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Why can’t we recycle everything?

You Asked, We Answered: Top Recycling Questions of 2021!

In November, Recycle Smart MA hosted two live webinars called Ask Me Anything about Recycling in MA.  More than a hundred people tuned in to ask (and sometimes stump) our expert panel.  We’re bringing you the highlights in this month’s newsletter so we can all get a smart start to recycling in 2022!

If you missed the Ask Me Anything webinars, fear not. We promise we’ll host another AMAARMA (rolls right off the tongue, no?) sometime in the future.

Pro-Tip: Many of the answers to the questions from webinar participants are already available in our Recyclopedia. We’re betting that after you’ve read this newsletter, you’ll be able to not only find the answers you need, but maybe even hold your own “ask me anything” recycling webinar. Then spread the word about the features and content we’ve created on RecycleSmart MA – they’re all there for you, dear reader!

Let's Get Right Into It:

1. Why Can't We Recycle Everything?
Here’s the honest truth – our recycling systems (aka Materials Recovery Facilities) – which are built to last 10 to 20 years and cost millions in engineering and equipment – simply can’t adapt quickly enough to handle the ever-changing stream of consumer packaging and products. Then there’s stuff that’s just plain dangerous, like rechargeable batteries from phones which hold heat and a charge and cause fires at recycling facilities. Finally, if the material doesn’t have a viable market – meaning no one wants to use it to make a new product – it’s not recyclable. In Massachusetts, materials must meet three criteria to be recycled in your home recycling bin.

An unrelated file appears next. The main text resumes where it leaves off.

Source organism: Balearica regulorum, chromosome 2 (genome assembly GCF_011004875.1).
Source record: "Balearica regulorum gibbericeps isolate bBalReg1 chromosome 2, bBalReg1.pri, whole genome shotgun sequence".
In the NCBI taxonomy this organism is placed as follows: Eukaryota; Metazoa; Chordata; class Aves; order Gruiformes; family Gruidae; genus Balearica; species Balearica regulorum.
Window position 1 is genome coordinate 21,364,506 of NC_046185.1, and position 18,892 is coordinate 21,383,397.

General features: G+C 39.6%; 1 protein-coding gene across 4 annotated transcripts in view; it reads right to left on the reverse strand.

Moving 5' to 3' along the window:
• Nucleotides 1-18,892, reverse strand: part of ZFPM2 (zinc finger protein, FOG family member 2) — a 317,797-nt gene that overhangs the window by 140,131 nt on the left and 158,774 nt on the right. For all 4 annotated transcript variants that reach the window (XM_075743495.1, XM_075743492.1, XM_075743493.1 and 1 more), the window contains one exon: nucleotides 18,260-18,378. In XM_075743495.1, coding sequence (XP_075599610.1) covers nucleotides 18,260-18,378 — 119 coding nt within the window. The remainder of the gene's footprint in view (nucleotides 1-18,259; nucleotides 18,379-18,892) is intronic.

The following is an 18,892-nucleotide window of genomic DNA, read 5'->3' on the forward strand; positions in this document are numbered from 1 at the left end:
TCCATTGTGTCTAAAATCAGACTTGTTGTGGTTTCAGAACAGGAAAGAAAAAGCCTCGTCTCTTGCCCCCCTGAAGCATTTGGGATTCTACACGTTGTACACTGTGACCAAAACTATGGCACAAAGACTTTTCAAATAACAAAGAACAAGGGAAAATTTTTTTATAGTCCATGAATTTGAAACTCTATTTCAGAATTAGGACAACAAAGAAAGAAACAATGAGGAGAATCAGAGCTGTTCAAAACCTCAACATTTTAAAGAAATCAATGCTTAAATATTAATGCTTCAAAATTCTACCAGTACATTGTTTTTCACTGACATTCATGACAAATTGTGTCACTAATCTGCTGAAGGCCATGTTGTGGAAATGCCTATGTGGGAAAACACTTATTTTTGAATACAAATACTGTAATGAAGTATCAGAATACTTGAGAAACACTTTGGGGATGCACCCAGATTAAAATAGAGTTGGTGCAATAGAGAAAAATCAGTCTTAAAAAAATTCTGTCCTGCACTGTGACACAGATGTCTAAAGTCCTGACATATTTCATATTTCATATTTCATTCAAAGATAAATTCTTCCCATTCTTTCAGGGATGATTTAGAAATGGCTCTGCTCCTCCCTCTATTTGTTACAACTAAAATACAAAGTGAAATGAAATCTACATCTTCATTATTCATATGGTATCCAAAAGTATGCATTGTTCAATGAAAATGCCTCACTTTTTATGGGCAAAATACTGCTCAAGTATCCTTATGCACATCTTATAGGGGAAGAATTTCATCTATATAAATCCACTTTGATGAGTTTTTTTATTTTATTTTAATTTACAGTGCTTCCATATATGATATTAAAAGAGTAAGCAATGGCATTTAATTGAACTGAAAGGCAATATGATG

1. The material should not harm the workers or equipment.
  2. The recycling equipment must be designed to sort and process the material.
  3. There must be a consistent market (a buyer) for the material.
What can you do in the meantime? Let’s recycle everything that we can! Avoid the temptation to “wish cycle” by following the Smart Recycling Guide. And make your voice heard by contacting your favorite brands to tell them you want recyclable packaging only!
2. Which Plastic Bags Can I Recycle and Where?

So. Many. Questions. About Bags. But they were all good! Here are a few:

  • Which type of bag is okay in the household recycling bin (answer: none)
  • What stuff is good to take back to the grocery store collection bin? (answer: more than you think – see the list here)
  • How about bubble wrap? (answer: put it with plastic bags and take to grocery/retail drop-off)
  • What about putting recyclables into those blue tinted plastic bags that are marketed for that purpose? (answer, unless you live in the North End, South End or Beacon Hill in Boston, your bagged recyclables will end up in the trash)